node package manager

dstore

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Introduction

dstore is an interface for different storage formats and databases (let's call them datastores from now on).
It takes 1 kind of input, and translates this into the correct format for every storage engine.

Besides abstracting away the input format, dstore also provides a single notation for your data's schema (called blueprints).

Blueprints tell dstore what your data looks like.

This is used for:

dstore also tracks the changes you make to your blueprints.
By knowing what has changed, it is able to make the data compatible with older and never versions of your project.
This means old clients will still receive the latest data, and data that gets inserted by older clients is still available to new clients (although maybe lacking some "columns" in the data, in case new columns were added).

Currently, dstore supports PostgreSQL, Elasticsearch and LevelDB, a great stack for a modern web application.

Overview

overview

Topics

Projects

Projects are similar to a "database" or an "elasticsearch index", In case of dstore, a project is nothing more than an identifier under which we store blueprints and version information. A good identifier for your project is a reverse-DNS
or a simple string like "blog" or "website"

Blueprints

The blueprint describes your data format, so the stores know what data they can expect and know how to serialize it.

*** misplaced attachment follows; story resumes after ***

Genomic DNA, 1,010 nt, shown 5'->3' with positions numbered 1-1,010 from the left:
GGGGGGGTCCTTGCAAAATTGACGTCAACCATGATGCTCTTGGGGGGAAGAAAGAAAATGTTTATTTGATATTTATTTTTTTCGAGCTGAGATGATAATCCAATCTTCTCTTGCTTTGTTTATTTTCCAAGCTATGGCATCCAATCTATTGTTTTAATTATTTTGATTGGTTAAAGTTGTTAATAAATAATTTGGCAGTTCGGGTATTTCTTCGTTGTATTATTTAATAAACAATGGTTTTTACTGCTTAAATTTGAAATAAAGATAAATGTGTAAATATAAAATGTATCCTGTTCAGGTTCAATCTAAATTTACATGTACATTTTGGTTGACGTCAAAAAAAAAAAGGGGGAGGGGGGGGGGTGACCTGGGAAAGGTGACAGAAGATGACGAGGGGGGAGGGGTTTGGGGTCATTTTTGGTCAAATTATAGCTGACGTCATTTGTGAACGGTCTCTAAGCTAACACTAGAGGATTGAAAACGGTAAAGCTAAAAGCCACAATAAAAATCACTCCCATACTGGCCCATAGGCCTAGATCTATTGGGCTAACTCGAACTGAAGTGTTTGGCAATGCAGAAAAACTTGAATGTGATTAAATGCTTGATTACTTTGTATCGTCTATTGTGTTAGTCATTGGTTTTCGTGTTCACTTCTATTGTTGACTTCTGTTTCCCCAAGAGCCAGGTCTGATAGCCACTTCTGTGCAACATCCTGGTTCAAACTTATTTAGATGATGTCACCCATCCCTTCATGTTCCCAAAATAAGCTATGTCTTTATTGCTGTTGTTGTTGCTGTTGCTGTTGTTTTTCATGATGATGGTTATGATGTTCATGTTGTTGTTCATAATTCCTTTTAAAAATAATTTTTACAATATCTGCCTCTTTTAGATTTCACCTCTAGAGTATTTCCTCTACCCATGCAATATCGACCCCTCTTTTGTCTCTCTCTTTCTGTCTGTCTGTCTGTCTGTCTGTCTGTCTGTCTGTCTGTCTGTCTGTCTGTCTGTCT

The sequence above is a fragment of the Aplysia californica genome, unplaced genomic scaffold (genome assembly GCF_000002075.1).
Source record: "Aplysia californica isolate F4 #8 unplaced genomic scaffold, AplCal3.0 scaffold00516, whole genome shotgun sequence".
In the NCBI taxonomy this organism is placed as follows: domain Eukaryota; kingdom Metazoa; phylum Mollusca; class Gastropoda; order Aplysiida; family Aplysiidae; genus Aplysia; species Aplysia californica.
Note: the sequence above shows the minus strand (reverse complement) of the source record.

A blueprint contains information like the table name, elasticsearch type, the columns and the validation options that should be used when data is stored.
Let's look at an example how to create a blueprint for storing posts for a blog. For this, we use Put blueprint command, and use "myblog" as the project identifier, and "article" as the blueprint identifier.

curl -X PUT http://localhost:2020/api/myblog/article/_blueprint -d '
{
  "postgresql": {
    "table": "articles"
  },
  "elasticsearch": {
    "type": "article"
  },
  "columns": {
    "title_nl": {
      "type": "string"
    },
    "title_en": {
      "type": "string"
    },
    "intro_nl": {
      "type": "text"
    },
    "intro_en": {
      "type": "text"
    },
    "content_nl": {
      "type": "text"
    },
    "content_en": {
      "type": "text"
    },
    "date_created": {
      "type": "datetime",
      "validation": {
        "required": true
      }
    },
    "date_changed": {
      "type": "datetime",
      "validation": {
        "required": true
      }
    }
  }
}'

This command created a "myblog" project, containing a "article" blueprint. All we have to do next is tag the "myblog" project to make it ready for accepting data. But first, take a look at the column types that dstore supports and what they translate to for the different datastores.

column type postgresql type elasticsearch type leveldb type
uuid UUID string String (JSON)
uuid[] UUID[] string Array (JSON)
string STRING string String (JSON)
string[] STRING[] string Array (JSON)
text TEXT text String (JSON)
text[] TEXT[] text Array (JSON)
point GEOMETRY(Point, 4326) geo_point Object (GeoJSON)
point[] GEOMETRY(MultiPoint, 4326) geo_point Object (GeoJSON)